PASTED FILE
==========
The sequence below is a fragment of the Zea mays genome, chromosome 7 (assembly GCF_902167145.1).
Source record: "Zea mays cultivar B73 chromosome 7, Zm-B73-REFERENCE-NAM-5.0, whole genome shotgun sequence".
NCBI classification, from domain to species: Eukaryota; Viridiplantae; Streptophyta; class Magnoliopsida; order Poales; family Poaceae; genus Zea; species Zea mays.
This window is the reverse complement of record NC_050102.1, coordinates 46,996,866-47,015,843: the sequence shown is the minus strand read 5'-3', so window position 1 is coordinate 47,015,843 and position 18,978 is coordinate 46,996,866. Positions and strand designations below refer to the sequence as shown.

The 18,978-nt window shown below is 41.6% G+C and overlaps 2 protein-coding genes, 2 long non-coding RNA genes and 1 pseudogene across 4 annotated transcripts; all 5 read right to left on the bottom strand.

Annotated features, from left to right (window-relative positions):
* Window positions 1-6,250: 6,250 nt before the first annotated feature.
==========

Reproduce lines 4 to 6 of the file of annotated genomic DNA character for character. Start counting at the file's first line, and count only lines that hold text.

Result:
This window is the reverse complement of record NC_050102.1, coordinates 46,996,866-47,015,843: the sequence shown is the minus strand read 5'-3', so window position 1 is coordinate 47,015,843 and position 18,978 is coordinate 46,996,866. Positions and strand designations below refer to the sequence as shown.

The 18,978-nt window shown below is 41.6% G+C and overlaps 2 protein-coding genes, 2 long non-coding RNA genes and 1 pseudogene across 4 annotated transcripts; all 5 read right to left on the bottom strand.

Annotated features, from left to right (window-relative positions):